US Secretary of Defense Leon Panetta says the United States will go to great lengths to help New Zealand expand its capabilities and security to build a friendship between the nations.
Panetta spent two days in New Zealand this week for military co-operation talks between the two countries in what is the first visit from the Secretary of Defense since 1982.
During his visit, Panetta announced the US would lift its 27-year ban on Kiwi ships visiting US military ports - in place since the New Zealand Government banned nuclear warships from its waters in 1985.
In an exclusive interview with TV ONE's Q+A programme, Panetta said he hoped the US could provide assistance and expertise so New Zealand could not only provide security for the region, but help the US provide security for the Asia-Pacific region.
"We have fought together and bled together.
"My approach to this is, as Secretary of Defense, [the US will do] whatever we can do to try and help New Zealand develop its capabilities and build a strong friendship."
Panetta said he hoped that allowing New Zealand ships to enter into US ports would enable the two countries to engage with each other.
"Getting rid of some of the silly limitations that were in place is a real step in the right direction, and I can only see the relationship getting better from this point on."
Panetta said the US faced issues in how to incorporate growing super powers such as India, Brazil and especially China into the "international family" as opposed to being outliers.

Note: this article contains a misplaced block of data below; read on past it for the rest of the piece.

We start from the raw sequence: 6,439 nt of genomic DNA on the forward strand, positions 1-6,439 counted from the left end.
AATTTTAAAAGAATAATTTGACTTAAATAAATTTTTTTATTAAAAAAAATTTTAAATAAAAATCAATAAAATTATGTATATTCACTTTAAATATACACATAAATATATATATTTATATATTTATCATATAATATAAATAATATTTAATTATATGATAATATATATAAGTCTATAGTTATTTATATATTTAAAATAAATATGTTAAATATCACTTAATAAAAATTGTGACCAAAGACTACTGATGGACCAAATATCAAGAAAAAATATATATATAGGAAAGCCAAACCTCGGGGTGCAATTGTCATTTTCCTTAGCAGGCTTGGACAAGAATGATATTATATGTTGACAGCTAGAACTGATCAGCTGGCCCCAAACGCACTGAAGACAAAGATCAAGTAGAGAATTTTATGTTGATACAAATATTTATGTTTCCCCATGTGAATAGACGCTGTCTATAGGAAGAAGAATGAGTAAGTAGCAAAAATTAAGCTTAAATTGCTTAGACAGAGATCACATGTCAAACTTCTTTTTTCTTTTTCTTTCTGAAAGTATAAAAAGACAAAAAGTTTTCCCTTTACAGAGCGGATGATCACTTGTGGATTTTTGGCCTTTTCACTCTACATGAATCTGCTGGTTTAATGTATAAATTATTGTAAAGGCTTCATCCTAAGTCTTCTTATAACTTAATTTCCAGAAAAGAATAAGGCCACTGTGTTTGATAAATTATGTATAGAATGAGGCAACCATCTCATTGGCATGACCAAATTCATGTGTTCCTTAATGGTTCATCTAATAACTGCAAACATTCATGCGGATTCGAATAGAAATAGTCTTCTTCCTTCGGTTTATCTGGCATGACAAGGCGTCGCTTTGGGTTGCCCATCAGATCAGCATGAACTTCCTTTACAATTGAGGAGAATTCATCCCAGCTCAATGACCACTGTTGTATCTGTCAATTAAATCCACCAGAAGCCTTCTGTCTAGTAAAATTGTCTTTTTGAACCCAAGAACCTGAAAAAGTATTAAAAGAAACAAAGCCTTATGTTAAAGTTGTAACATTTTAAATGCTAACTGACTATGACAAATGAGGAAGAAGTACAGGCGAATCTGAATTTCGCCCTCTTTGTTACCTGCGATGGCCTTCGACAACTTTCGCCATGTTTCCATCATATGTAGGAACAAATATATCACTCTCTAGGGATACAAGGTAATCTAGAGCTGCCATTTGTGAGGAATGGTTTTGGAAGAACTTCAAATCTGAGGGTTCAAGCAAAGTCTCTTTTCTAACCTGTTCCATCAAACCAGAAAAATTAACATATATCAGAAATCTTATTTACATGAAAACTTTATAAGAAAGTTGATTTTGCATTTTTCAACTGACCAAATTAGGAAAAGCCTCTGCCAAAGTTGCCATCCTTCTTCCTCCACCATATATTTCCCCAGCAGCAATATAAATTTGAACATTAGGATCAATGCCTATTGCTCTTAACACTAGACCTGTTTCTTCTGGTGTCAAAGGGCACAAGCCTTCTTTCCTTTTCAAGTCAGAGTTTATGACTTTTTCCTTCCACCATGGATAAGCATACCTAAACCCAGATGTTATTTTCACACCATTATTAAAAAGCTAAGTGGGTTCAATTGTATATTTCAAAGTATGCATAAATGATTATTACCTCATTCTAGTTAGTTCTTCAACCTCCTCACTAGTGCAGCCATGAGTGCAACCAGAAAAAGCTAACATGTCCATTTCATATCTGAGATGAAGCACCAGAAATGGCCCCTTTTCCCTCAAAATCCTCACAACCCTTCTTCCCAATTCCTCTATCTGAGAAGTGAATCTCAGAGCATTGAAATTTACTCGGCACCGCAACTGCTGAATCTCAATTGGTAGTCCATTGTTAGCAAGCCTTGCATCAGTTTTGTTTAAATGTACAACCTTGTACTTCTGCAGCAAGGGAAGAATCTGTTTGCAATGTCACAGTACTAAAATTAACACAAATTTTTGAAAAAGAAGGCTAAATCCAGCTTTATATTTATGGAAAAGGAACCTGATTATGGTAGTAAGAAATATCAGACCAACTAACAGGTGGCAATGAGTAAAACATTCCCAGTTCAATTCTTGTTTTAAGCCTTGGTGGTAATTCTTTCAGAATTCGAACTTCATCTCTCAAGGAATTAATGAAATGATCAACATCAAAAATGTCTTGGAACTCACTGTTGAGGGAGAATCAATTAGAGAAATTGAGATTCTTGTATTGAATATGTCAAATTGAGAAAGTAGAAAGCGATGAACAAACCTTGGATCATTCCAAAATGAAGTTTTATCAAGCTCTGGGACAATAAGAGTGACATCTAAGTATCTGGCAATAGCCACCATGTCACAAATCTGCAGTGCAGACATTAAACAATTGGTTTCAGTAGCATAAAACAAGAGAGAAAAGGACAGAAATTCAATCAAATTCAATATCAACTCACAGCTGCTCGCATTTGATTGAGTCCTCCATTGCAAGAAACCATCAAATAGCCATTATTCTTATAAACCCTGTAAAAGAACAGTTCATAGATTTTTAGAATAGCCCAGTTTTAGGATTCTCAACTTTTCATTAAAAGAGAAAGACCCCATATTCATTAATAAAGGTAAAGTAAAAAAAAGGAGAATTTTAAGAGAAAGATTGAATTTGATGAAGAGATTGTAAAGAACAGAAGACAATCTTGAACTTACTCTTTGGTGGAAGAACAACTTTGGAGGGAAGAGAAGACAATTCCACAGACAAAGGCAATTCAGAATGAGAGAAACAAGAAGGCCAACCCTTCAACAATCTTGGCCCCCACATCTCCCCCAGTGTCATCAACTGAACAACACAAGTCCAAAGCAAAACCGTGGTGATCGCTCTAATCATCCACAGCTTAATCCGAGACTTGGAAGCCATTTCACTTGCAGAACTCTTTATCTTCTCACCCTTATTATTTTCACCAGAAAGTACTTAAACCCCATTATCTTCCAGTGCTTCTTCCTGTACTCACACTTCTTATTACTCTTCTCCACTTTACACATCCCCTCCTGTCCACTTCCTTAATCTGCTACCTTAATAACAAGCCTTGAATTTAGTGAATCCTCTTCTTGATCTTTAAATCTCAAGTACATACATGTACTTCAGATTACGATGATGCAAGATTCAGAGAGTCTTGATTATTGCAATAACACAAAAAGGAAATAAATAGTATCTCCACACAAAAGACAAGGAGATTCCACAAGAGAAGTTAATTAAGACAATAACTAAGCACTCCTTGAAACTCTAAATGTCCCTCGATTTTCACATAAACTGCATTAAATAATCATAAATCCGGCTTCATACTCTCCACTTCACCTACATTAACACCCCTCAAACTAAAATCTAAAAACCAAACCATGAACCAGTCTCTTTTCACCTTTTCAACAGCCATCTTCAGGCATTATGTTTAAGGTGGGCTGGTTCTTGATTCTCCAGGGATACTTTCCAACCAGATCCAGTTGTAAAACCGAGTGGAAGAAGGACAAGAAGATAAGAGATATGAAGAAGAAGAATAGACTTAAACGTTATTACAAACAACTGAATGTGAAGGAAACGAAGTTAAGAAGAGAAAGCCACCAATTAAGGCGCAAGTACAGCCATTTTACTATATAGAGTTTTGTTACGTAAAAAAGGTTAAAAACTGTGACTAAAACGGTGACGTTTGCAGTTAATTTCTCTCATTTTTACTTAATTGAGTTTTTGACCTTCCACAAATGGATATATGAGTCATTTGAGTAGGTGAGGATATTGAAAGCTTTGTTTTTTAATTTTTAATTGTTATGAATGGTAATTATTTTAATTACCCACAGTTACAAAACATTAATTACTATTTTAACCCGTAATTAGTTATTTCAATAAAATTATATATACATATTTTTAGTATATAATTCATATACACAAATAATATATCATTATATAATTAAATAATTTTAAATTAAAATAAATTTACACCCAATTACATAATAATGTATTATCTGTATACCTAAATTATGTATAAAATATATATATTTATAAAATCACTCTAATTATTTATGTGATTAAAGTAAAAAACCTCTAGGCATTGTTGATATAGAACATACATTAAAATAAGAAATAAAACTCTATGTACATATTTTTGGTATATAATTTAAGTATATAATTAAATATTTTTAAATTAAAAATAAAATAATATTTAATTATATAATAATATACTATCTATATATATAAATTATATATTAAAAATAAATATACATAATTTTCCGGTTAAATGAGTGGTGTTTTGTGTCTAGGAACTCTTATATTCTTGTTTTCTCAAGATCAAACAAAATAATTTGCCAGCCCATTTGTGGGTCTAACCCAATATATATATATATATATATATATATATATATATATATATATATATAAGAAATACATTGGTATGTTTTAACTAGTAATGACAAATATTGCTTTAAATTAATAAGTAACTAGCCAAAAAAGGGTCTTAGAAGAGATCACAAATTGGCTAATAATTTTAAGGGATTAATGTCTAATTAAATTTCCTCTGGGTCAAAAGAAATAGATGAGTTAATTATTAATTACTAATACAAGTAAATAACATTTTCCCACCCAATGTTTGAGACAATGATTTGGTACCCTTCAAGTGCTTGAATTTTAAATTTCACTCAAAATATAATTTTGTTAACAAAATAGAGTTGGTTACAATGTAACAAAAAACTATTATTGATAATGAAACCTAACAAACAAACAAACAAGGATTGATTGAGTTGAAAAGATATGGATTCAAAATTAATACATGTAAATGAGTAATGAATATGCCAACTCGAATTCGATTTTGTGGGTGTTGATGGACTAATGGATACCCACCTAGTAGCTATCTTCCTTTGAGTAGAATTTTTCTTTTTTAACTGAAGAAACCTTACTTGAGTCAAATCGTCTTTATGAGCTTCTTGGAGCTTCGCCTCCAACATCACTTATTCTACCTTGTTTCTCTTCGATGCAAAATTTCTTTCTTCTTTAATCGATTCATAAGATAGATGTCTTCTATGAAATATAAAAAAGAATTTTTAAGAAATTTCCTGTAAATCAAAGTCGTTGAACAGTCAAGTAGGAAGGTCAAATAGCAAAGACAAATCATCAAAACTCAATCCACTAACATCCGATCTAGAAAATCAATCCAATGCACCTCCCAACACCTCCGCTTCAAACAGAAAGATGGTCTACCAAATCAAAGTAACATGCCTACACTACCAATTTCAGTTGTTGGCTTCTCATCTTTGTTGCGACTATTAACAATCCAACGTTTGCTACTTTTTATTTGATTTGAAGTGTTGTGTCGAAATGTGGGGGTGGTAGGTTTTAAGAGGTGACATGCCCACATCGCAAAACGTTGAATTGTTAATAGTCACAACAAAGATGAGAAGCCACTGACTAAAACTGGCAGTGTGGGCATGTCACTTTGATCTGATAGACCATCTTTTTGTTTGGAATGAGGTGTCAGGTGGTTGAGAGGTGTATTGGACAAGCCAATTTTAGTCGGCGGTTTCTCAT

"The message I delivered to China is not to contain china, it's to engage China in a broader role in terms of dealing with the Pacific."
Auckland University's associate professor in political studies Raymond Miller said New Zealand must ask itself why the US is extending its hand now after years of trying to rebuild the relationship since tensions arose in 1985 over the country's nuclear-free stance.
"Great powers, like the United States, act primarily out of self-interest.
"They can see that the balance of power has shifted towards Asia-Pacific, they see that within that China has emerged as the major threat to American influence."
Miller said Panetta was now trying everything possible to ensure the cooperation between New Zealand and the US continued.
Panetta said even though the US was drawing down after 10 years of war, such as in Iraq, Libya and hopefully Afghanistan in 2014, the country still faced threats in the world.
"We face a threat from North Korea and the potential that they could engage in provocative behaviour that could very well result in war.
"We face the problem from Iran, and the fact they might try to obtain a nuclear capability as well."
Author Nicky Hager said New Zealanders should approach the offer of friendship from the US cautiously.
"What it is actually bringing, is the cold hard reality that when you are in that special inner circle of friends, you end up doing their work.
"When [Panetta] talks about possible war in Iran or North Korea, or most important of all China, do we want to vaguely be a part of that?"
Hager said he did not think the New Zealand public shared the same alliance views as the country did two decades ago.